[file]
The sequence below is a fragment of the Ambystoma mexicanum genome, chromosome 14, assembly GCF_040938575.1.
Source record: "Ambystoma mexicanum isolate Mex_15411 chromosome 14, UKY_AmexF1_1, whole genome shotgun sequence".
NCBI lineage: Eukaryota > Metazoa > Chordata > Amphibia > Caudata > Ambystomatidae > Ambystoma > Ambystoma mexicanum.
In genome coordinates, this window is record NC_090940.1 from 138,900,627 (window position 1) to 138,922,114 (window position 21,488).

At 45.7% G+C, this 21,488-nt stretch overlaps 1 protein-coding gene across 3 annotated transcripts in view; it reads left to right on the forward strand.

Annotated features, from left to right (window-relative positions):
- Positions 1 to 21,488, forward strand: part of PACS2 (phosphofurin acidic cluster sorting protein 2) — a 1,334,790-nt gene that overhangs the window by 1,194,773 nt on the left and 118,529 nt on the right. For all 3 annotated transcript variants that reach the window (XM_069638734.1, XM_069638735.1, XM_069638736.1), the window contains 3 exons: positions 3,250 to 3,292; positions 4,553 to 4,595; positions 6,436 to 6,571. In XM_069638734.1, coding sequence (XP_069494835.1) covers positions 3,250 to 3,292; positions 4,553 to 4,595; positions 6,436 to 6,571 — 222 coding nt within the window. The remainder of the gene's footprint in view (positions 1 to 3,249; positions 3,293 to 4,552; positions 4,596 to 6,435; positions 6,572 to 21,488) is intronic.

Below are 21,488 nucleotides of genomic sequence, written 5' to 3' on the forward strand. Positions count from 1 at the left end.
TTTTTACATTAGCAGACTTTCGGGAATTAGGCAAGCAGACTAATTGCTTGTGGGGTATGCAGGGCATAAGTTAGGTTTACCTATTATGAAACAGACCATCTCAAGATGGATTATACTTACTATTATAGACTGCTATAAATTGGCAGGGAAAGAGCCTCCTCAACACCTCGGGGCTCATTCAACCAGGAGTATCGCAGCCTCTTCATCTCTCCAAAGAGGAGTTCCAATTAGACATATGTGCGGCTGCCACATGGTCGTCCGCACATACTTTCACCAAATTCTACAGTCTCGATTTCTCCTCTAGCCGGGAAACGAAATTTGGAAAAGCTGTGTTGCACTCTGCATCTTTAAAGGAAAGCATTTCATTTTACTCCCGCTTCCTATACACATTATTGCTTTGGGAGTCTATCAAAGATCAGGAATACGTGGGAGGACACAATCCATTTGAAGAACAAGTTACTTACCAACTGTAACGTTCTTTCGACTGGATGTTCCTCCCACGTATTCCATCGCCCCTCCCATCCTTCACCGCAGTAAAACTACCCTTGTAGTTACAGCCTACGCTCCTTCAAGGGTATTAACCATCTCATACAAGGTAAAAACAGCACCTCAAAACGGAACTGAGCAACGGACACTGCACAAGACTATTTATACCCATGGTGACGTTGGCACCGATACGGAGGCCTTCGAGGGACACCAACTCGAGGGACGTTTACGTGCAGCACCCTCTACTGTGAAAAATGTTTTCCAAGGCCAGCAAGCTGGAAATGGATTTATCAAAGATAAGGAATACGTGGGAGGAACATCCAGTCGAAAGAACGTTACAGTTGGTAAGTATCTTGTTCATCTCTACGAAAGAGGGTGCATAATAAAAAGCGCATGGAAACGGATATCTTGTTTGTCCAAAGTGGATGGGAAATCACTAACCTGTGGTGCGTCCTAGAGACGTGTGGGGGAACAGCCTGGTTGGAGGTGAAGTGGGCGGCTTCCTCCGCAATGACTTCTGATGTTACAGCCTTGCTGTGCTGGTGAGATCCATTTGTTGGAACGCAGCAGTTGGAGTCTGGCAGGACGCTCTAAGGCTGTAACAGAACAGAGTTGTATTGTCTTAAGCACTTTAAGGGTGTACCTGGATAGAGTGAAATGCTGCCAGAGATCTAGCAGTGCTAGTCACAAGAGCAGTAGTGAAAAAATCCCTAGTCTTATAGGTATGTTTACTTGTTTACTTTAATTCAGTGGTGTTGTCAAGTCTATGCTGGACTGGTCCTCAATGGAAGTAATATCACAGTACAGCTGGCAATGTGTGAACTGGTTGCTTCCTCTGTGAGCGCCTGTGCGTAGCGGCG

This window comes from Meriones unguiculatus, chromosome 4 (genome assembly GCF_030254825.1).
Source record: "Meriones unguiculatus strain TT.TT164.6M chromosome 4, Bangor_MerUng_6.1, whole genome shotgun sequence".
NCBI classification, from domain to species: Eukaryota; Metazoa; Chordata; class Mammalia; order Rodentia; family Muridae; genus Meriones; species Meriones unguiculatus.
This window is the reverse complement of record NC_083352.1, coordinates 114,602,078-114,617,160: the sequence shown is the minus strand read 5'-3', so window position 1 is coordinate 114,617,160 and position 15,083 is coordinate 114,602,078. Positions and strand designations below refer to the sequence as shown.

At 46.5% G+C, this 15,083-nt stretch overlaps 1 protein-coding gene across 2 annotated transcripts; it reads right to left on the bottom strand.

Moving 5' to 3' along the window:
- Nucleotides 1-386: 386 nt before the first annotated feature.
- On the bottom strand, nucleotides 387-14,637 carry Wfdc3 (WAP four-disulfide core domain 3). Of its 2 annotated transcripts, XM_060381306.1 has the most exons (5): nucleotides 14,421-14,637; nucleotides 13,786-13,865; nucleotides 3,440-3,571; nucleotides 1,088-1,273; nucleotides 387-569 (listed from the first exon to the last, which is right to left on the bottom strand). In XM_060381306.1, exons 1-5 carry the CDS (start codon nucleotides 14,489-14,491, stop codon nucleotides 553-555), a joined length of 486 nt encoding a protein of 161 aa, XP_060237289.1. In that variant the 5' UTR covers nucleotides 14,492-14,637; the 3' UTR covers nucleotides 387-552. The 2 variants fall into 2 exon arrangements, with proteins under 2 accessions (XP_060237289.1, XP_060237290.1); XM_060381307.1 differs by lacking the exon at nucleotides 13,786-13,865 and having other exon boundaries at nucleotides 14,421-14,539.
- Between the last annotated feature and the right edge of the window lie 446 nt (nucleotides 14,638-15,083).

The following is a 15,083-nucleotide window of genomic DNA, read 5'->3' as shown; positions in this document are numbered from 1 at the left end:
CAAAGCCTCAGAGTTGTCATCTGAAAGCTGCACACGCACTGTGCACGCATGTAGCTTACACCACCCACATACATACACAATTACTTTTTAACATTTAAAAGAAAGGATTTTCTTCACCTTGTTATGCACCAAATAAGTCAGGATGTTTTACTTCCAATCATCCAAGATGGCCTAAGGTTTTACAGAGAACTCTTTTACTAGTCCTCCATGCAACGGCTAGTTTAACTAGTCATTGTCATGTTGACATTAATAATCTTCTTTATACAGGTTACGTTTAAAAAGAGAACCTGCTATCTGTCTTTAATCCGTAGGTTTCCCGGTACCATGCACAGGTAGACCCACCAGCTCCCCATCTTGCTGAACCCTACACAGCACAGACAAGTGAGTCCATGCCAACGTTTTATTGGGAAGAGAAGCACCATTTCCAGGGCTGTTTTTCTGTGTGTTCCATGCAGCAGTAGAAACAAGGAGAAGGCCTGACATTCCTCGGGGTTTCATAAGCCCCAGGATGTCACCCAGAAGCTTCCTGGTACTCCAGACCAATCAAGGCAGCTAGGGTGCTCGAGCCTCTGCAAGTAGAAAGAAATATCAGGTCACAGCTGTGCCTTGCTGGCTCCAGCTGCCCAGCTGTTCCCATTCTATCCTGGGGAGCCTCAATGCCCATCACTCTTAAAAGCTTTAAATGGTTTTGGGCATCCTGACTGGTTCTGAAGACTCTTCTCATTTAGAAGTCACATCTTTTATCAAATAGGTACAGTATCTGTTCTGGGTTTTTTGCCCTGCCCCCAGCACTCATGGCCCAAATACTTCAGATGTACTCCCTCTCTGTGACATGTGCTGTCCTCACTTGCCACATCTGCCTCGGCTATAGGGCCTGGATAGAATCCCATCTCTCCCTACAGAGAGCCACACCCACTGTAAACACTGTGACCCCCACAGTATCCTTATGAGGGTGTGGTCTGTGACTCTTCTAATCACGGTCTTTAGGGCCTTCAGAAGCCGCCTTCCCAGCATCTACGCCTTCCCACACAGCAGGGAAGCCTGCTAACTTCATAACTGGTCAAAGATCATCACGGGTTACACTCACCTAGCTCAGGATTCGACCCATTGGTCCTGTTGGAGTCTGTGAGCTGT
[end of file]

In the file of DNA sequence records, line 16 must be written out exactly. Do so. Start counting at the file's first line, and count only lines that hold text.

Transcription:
- Nucleotides 1-386: 386 nt before the first annotated feature.